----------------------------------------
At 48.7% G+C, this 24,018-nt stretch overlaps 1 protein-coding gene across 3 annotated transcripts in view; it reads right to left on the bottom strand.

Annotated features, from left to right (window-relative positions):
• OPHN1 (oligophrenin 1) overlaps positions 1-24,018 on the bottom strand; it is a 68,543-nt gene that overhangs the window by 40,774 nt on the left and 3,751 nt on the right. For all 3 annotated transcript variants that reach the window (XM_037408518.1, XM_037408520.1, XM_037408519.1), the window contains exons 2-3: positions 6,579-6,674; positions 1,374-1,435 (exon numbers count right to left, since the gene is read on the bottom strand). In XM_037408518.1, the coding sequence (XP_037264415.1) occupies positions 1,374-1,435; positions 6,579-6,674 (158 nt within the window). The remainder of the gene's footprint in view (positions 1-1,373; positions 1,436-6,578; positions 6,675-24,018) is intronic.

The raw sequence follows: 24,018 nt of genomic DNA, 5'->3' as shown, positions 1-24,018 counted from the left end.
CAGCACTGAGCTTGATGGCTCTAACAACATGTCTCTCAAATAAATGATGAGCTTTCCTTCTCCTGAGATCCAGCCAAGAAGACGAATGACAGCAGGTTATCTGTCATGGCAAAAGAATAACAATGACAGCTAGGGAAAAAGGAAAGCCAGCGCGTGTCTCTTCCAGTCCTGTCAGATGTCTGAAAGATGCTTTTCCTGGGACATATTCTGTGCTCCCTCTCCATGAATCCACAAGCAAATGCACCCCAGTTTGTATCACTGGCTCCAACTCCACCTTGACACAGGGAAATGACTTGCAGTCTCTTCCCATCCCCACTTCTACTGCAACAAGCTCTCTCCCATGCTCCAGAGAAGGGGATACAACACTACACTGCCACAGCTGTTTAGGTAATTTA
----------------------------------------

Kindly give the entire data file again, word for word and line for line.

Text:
At 48.7% G+C, this 24,018-nt stretch overlaps 1 protein-coding gene across 3 annotated transcripts in view; it reads right to left on the bottom strand.

Annotated features, from left to right (window-relative positions):
• OPHN1 (oligophrenin 1) overlaps positions 1-24,018 on the bottom strand; it is a 68,543-nt gene that overhangs the window by 40,774 nt on the left and 3,751 nt on the right. For all 3 annotated transcript variants that reach the window (XM_037408518.1, XM_037408520.1, XM_037408519.1), the window contains exons 2-3: positions 6,579-6,674; positions 1,374-1,435 (exon numbers count right to left, since the gene is read on the bottom strand). In XM_037408518.1, the coding sequence (XP_037264415.1) occupies positions 1,374-1,435; positions 6,579-6,674 (158 nt within the window). The remainder of the gene's footprint in view (positions 1-1,373; positions 1,436-6,578; positions 6,675-24,018) is intronic.

The raw sequence follows: 24,018 nt of genomic DNA, 5'->3' as shown, positions 1-24,018 counted from the left end.
CAGCACTGAGCTTGATGGCTCTAACAACATGTCTCTCAAATAAATGATGAGCTTTCCTTCTCCTGAGATCCAGCCAAGAAGACGAATGACAGCAGGTTATCTGTCATGGCAAAAGAATAACAATGACAGCTAGGGAAAAAGGAAAGCCAGCGCGTGTCTCTTCCAGTCCTGTCAGATGTCTGAAAGATGCTTTTCCTGGGACATATTCTGTGCTCCCTCTCCATGAATCCACAAGCAAATGCACCCCAGTTTGTATCACTGGCTCCAACTCCACCTTGACACAGGGAAATGACTTGCAGTCTCTTCCCATCCCCACTTCTACTGCAACAAGCTCTCTCCCATGCTCCAGAGAAGGGGATACAACACTACACTGCCACAGCTGTTTAGGTAATTTA